Gaucher Disease General Information

Dr. GaucherIn 1882, a French physician named Philippe Charles Ernest Gaucher first described a clinical syndrome in a 32-year-old woman whose liver and spleen were enlarged. The most common symptoms of Gaucher Disease are enlargement of the liver and spleen, anemia, reduced platelets (resulting in easy bruising and long clotting times), bone pain ("bone crises"), bone infarctions often leading to damage to the shoulder or hip joints, and a generalized demineralization of the bones (osteoporosis). The weakening of the bones can then lead to spontaneous fractures. The course of the disease is quite variable, ranging from no overt symptoms to skeletal problems, liver or spleen damage, bleeding, or other problems. There are indications that persons with Gaucher Disease have an increased cancer risk. The characteristics just listed refer primarily to the Type 1 form of the disease. This is often called the adult form, although the cause is present from the time of conception. Type 1 Gaucher Disease occurs worldwide in all populations, but is most prevalent in the Ashkenazi Jewish population (the Jews of Eastern European ancestry). Within this population, Type 1 Gaucher Disease occurs at a rate of 1 in 450 live births, and is the most common genetically-based disease affecting Jewish people.

There are other forms of Gaucher Disease which, in addition to the liver, spleen, and bone complications characteristic of Type 1 Gaucher Disease, also result in acute neurological symptoms. Type 2 Gaucher Disease, called the acute neuropathic form, is characterized by brainstem abnormalities and is usually fatal during the first three years of life. Type 2 Gaucher Disease shows no ethnic predilection, and occurs rarely, with an incidence of 1 in 100,000 live births. Type 3 Gaucher Disease, the chronic neuropathic form, also shows no ethnic predilection, and is estimated to occur in 1 in 50,000 live births. The neurologic symptoms of Type 3 Gaucher Disease are slowly progressive and appear later in childhood than the symptoms of Type 2 Gaucher Disease. Neurologic symptoms of Type 3 Gaucher Disease include incoordination, mental deterioration, and myoclonic seizures. There is a subclassification of Type 3, called Norbottnian Gaucher Disease, named for the region in Sweden where it has been identified. The slowly progressive neurologic symptoms of Norbottnian Gaucher Disease may not occur until early adulthood.

Gaucher Disease Types: An Overview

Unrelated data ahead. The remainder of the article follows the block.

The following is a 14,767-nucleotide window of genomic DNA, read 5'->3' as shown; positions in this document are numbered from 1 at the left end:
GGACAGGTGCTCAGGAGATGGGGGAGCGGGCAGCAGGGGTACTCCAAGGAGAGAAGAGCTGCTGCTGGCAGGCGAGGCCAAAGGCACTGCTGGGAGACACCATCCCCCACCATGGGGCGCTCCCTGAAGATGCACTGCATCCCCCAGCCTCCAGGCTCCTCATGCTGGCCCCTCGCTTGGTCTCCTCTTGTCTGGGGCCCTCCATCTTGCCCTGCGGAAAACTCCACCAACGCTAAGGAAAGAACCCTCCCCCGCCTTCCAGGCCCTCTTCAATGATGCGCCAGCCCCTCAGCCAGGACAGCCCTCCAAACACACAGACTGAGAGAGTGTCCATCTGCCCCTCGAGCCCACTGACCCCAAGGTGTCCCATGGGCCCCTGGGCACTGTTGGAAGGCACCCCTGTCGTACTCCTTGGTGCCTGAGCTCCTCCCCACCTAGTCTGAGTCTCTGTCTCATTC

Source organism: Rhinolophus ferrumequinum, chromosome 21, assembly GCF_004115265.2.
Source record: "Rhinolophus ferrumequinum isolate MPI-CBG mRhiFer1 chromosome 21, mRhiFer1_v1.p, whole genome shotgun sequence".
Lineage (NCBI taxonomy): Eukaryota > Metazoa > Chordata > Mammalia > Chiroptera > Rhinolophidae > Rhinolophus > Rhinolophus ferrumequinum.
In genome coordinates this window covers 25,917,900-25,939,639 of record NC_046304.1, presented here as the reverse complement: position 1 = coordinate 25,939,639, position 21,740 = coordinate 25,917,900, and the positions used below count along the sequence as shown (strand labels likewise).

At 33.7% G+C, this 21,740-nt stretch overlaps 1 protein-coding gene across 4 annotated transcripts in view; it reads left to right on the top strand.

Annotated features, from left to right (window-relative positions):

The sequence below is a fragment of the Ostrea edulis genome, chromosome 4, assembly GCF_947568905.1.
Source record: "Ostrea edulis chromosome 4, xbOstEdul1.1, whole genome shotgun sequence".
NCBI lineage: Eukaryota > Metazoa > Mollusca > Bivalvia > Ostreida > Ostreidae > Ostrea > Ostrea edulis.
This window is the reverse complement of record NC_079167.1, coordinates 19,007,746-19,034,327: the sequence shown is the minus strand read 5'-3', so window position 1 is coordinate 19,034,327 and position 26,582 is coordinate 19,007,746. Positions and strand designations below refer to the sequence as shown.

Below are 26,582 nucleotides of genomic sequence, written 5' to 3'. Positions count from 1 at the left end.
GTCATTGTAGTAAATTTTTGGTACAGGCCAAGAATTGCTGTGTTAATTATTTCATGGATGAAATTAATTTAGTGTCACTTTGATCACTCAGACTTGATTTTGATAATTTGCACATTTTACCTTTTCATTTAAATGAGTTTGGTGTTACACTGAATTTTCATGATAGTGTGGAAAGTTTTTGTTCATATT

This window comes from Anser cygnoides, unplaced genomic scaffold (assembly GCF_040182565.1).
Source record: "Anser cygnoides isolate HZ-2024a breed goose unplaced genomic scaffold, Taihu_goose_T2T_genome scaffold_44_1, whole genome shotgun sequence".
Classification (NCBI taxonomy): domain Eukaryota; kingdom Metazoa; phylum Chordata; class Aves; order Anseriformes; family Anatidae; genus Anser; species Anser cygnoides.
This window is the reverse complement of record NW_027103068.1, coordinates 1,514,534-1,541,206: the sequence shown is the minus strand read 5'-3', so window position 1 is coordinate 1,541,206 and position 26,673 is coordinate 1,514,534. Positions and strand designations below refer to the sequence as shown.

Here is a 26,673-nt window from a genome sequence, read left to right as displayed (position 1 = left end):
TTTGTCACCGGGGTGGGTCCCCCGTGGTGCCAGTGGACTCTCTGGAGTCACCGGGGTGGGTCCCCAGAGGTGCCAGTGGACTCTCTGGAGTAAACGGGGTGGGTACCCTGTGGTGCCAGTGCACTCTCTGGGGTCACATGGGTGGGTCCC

Type
Type 1 
Type 2 
Type 3 
Descriptive Name
Non-neuronopathic 
Acute neuronopathic 
Subacute neuronopathic 
Incidence
1 in 40,000 to 1 in 60,000 (1 in 450 to 1 in 1,500 in people of Ashkenazic descent) 
<1 in 100,000 
<1 in 50,000 to
<1 in 100,000 
Ethnicity
(Ethnic group with greater prevalence)
Panethnic
(People of Ashkenazic 
descent) 
Panethnic 
Panethnic
(People of Norrbotten / Swedish descent) 
Age at Onset
Any age 
Infancy 
Childhood 
Lifespan
6 to 80+ years 
~2 years 
2 to 60 years 
Primary Central Nervous System 
(CNS) Disease
Absent
Severe
Mild to Severe
Hepatosplenomegaly
Mild to Severe
Moderate
Mild to Severe
Hematologic Abnormalities
Mild to Severe
Severe 
Mild to Severe
Skeletal Abnormalities 
Absent to Severe
Absent
 Absent to Severe


How Do People Get Gaucher Disease?

Gaucher Disease is an autosomal recessive trait, meaning that it is passed from healthy carrier parents to their children. When both parents are carriers, each of their children has a 25% risk for the disease, a 50% risk for being a carrier and a 25% chance for neither having the disease nor being a carrier. Genetic counseling is available to explain how Gaucher Disease is inherited, describe the tests that can identify carriers, and help families deal with the many emotions they face.

Is There An Effective Treatment For Gaucher Disease?

A few years ago, enzyme replacement therapy became available as the first effective treatment for Gaucher Disease. The treatment consists of a modified form of the glucocerebrosidase enzyme which is given intravenously over one to two hours, usually every two weeks. Enzyme replacement therapy can stop progression and often reverse the symptoms of Gaucher Disease. People with mild Gaucher Disease may not need to be put on treatment.